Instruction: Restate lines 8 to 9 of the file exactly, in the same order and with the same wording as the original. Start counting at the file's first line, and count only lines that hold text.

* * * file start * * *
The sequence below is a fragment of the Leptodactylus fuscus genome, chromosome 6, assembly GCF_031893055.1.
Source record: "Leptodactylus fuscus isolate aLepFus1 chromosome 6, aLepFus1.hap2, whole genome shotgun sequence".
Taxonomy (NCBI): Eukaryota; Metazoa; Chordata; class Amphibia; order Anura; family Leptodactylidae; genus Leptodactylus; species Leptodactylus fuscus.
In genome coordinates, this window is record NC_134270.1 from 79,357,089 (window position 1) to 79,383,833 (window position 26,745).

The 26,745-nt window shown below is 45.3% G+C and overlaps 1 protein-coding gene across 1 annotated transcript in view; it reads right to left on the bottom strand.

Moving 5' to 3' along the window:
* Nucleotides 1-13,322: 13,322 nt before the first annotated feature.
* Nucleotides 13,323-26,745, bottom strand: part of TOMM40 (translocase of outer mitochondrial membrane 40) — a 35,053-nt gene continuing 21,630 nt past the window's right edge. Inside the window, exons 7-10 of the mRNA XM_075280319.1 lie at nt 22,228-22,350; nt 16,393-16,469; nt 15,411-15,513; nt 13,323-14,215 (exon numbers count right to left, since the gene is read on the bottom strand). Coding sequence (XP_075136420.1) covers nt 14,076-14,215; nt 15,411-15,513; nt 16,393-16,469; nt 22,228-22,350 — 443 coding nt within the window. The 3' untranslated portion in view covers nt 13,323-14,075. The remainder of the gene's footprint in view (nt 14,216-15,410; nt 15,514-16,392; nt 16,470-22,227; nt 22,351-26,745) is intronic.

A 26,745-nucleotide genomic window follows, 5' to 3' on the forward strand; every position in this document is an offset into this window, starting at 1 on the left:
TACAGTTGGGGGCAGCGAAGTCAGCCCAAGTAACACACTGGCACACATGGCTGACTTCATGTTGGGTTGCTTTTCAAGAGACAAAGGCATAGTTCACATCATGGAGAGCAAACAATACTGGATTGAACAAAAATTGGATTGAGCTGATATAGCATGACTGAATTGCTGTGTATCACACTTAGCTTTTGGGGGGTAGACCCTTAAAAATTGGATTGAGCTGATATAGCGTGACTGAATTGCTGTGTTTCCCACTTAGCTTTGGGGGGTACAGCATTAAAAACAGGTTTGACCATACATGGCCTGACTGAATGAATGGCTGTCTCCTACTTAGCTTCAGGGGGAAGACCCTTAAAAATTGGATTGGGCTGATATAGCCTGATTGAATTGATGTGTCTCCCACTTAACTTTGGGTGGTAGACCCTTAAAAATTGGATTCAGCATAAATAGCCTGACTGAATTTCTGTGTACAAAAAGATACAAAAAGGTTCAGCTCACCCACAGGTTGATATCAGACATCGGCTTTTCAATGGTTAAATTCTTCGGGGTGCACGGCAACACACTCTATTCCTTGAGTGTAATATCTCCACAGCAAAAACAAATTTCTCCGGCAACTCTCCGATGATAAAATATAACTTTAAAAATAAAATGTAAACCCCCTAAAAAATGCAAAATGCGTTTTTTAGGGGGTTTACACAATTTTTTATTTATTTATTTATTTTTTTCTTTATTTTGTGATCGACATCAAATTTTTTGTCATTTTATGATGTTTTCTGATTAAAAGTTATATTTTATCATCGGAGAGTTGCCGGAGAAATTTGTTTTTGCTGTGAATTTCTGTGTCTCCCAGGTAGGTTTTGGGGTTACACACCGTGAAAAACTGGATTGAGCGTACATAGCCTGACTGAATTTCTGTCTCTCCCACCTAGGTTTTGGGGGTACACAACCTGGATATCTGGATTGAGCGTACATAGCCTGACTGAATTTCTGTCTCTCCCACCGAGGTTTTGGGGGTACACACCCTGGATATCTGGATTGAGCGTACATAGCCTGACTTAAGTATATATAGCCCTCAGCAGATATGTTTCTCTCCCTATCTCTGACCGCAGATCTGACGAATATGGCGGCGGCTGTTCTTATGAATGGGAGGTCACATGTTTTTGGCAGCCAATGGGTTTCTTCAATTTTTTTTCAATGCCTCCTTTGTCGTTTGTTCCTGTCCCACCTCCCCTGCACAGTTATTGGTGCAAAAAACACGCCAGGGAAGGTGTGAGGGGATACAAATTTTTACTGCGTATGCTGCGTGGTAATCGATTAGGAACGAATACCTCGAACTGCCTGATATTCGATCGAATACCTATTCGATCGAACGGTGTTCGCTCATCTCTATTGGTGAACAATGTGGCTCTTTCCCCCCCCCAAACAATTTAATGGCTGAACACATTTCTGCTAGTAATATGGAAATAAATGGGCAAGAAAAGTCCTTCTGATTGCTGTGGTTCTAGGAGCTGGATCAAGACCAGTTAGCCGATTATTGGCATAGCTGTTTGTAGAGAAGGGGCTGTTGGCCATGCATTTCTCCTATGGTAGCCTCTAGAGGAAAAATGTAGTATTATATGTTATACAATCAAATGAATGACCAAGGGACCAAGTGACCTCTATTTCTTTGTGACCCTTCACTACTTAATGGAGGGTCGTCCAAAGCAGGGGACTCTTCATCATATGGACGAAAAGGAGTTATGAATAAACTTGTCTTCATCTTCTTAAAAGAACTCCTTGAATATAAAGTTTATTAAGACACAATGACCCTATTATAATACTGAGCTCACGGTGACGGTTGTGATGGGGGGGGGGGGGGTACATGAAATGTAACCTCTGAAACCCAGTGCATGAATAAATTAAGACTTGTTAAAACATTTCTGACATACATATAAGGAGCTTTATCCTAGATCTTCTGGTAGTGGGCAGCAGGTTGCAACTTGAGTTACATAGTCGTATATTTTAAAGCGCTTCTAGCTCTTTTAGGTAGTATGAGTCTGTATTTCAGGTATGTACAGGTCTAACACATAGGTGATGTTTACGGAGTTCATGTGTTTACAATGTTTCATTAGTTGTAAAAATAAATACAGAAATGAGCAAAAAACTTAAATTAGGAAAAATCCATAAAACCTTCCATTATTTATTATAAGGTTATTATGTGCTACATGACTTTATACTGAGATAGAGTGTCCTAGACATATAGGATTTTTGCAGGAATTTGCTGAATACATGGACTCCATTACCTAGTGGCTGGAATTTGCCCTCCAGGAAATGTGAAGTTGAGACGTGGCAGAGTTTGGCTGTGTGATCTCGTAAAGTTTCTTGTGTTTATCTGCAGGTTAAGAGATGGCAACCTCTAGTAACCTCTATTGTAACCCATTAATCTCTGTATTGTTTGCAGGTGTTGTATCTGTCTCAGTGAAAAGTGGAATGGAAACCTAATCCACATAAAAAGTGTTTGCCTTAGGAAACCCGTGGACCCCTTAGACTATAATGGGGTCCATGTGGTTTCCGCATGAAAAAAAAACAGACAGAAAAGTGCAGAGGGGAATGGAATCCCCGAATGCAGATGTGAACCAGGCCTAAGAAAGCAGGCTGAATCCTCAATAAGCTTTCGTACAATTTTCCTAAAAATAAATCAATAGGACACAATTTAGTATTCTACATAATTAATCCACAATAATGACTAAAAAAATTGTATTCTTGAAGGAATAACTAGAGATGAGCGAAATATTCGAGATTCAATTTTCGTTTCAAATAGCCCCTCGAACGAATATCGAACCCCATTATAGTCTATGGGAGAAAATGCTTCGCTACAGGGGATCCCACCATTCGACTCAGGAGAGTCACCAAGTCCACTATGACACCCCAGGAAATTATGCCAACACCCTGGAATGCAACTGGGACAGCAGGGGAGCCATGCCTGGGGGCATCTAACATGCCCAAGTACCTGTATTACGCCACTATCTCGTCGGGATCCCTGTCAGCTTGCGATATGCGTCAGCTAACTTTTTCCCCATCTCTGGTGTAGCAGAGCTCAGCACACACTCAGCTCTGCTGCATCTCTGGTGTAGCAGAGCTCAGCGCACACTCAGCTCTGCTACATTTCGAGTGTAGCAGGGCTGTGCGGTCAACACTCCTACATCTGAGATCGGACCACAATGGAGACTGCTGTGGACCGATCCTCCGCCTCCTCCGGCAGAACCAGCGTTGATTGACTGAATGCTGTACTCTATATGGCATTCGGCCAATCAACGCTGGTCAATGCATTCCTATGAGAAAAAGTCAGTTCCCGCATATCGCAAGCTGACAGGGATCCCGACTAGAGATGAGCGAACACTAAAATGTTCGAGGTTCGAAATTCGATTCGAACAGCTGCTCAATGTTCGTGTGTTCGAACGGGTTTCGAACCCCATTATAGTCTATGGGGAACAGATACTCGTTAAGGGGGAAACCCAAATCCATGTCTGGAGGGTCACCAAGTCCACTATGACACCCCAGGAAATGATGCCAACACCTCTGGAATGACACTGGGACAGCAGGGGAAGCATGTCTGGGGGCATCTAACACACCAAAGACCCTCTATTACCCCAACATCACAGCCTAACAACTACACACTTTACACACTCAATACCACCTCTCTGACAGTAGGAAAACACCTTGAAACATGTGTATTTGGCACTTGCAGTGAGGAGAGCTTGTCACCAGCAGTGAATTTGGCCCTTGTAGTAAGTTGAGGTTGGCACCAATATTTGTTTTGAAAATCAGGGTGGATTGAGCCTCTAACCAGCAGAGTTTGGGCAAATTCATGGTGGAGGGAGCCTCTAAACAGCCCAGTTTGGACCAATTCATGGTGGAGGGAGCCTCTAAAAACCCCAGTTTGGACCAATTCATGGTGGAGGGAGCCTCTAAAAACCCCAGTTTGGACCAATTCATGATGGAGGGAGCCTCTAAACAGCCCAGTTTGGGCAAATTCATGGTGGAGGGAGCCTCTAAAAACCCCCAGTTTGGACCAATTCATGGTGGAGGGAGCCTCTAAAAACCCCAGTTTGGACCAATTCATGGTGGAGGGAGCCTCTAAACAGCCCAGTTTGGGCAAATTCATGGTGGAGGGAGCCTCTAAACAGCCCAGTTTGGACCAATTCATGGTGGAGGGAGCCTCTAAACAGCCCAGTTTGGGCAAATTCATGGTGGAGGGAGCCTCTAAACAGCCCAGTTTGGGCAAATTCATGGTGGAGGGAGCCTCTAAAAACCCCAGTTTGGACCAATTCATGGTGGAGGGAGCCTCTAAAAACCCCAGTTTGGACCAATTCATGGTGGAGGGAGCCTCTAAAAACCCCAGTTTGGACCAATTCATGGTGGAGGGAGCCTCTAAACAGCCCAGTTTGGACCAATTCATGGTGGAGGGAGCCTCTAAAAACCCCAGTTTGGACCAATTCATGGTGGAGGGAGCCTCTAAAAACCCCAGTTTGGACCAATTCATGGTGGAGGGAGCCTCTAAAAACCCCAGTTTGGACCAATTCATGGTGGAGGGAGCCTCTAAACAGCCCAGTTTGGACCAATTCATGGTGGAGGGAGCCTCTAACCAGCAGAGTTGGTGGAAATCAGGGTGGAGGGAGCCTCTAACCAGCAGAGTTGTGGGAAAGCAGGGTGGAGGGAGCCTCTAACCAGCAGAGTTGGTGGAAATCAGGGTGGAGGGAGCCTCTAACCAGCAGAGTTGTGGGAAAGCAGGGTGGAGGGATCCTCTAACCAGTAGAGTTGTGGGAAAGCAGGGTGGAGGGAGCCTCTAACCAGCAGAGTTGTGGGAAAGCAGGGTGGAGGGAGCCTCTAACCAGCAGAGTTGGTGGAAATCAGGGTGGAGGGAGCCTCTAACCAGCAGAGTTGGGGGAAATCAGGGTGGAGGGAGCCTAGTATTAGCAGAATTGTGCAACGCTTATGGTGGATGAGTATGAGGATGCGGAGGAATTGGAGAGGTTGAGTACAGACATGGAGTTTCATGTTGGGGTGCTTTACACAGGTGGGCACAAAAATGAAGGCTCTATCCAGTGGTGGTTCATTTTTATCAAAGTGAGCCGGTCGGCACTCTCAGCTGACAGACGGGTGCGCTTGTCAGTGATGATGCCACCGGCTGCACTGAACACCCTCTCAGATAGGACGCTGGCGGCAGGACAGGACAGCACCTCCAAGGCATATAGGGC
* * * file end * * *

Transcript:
* Nucleotides 13,323-26,745, bottom strand: part of TOMM40 (translocase of outer mitochondrial membrane 40) — a 35,053-nt gene continuing 21,630 nt past the window's right edge. Inside the window, exons 7-10 of the mRNA XM_075280319.1 lie at nt 22,228-22,350; nt 16,393-16,469; nt 15,411-15,513; nt 13,323-14,215 (exon numbers count right to left, since the gene is read on the bottom strand). Coding sequence (XP_075136420.1) covers nt 14,076-14,215; nt 15,411-15,513; nt 16,393-16,469; nt 22,228-22,350 — 443 coding nt within the window. The 3' untranslated portion in view covers nt 13,323-14,075. The remainder of the gene's footprint in view (nt 14,216-15,410; nt 15,514-16,392; nt 16,470-22,227; nt 22,351-26,745) is intronic.

A 26,745-nucleotide genomic window follows, 5' to 3' on the forward strand; every position in this document is an offset into this window, starting at 1 on the left: